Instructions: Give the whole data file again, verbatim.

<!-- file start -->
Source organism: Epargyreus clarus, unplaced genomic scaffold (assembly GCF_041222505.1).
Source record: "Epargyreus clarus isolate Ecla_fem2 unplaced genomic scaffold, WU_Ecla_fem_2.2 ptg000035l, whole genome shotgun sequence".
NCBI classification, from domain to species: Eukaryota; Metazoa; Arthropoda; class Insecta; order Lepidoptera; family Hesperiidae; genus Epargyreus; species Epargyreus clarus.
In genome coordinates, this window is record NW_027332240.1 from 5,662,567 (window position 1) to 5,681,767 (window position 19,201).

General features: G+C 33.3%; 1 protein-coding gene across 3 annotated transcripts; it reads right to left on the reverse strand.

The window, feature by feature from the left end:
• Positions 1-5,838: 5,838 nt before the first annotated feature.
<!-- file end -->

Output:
Source organism: Epargyreus clarus, unplaced genomic scaffold (assembly GCF_041222505.1).
Source record: "Epargyreus clarus isolate Ecla_fem2 unplaced genomic scaffold, WU_Ecla_fem_2.2 ptg000035l, whole genome shotgun sequence".
NCBI classification, from domain to species: Eukaryota; Metazoa; Arthropoda; class Insecta; order Lepidoptera; family Hesperiidae; genus Epargyreus; species Epargyreus clarus.
In genome coordinates, this window is record NW_027332240.1 from 5,662,567 (window position 1) to 5,681,767 (window position 19,201).

General features: G+C 33.3%; 1 protein-coding gene across 3 annotated transcripts; it reads right to left on the reverse strand.

The window, feature by feature from the left end:
• Positions 1-5,838: 5,838 nt before the first annotated feature.